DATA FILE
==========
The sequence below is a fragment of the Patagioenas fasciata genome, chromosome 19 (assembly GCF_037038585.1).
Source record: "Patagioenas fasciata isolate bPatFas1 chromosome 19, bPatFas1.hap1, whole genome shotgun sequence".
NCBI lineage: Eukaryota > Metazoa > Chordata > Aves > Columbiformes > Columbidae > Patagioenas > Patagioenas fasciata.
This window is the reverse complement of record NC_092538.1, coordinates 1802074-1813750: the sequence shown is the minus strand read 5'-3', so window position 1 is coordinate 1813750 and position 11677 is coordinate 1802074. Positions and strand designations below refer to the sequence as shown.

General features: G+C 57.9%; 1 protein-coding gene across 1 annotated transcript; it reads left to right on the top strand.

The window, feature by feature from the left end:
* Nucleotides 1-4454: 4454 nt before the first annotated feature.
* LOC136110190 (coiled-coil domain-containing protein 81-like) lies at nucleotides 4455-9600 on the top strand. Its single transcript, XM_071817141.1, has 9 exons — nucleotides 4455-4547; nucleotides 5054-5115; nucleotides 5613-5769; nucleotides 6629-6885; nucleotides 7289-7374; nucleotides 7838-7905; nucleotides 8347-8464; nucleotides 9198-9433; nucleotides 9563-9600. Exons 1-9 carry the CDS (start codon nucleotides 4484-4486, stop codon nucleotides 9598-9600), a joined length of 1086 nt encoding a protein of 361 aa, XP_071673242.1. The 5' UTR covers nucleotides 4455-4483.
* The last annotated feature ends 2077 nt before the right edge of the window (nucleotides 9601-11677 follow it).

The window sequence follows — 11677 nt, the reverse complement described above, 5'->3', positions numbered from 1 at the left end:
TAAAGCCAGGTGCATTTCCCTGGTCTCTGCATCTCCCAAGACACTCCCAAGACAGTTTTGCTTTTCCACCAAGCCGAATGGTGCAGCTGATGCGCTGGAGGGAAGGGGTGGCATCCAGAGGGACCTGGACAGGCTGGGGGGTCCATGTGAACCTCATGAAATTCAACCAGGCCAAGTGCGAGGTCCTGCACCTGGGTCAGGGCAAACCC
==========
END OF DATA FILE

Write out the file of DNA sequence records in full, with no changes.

The sequence below is a fragment of the Patagioenas fasciata genome, chromosome 19 (assembly GCF_037038585.1).
Source record: "Patagioenas fasciata isolate bPatFas1 chromosome 19, bPatFas1.hap1, whole genome shotgun sequence".
NCBI lineage: Eukaryota > Metazoa > Chordata > Aves > Columbiformes > Columbidae > Patagioenas > Patagioenas fasciata.
This window is the reverse complement of record NC_092538.1, coordinates 1802074-1813750: the sequence shown is the minus strand read 5'-3', so window position 1 is coordinate 1813750 and position 11677 is coordinate 1802074. Positions and strand designations below refer to the sequence as shown.

General features: G+C 57.9%; 1 protein-coding gene across 1 annotated transcript; it reads left to right on the top strand.

The window, feature by feature from the left end:
* Nucleotides 1-4454: 4454 nt before the first annotated feature.
* LOC136110190 (coiled-coil domain-containing protein 81-like) lies at nucleotides 4455-9600 on the top strand. Its single transcript, XM_071817141.1, has 9 exons — nucleotides 4455-4547; nucleotides 5054-5115; nucleotides 5613-5769; nucleotides 6629-6885; nucleotides 7289-7374; nucleotides 7838-7905; nucleotides 8347-8464; nucleotides 9198-9433; nucleotides 9563-9600. Exons 1-9 carry the CDS (start codon nucleotides 4484-4486, stop codon nucleotides 9598-9600), a joined length of 1086 nt encoding a protein of 361 aa, XP_071673242.1. The 5' UTR covers nucleotides 4455-4483.
* The last annotated feature ends 2077 nt before the right edge of the window (nucleotides 9601-11677 follow it).

The window sequence follows — 11677 nt, the reverse complement described above, 5'->3', positions numbered from 1 at the left end:
TAAAGCCAGGTGCATTTCCCTGGTCTCTGCATCTCCCAAGACACTCCCAAGACAGTTTTGCTTTTCCACCAAGCCGAATGGTGCAGCTGATGCGCTGGAGGGAAGGGGTGGCATCCAGAGGGACCTGGACAGGCTGGGGGGTCCATGTGAACCTCATGAAATTCAACCAGGCCAAGTGCGAGGTCCTGCACCTGGGTCAGGGCAAACCC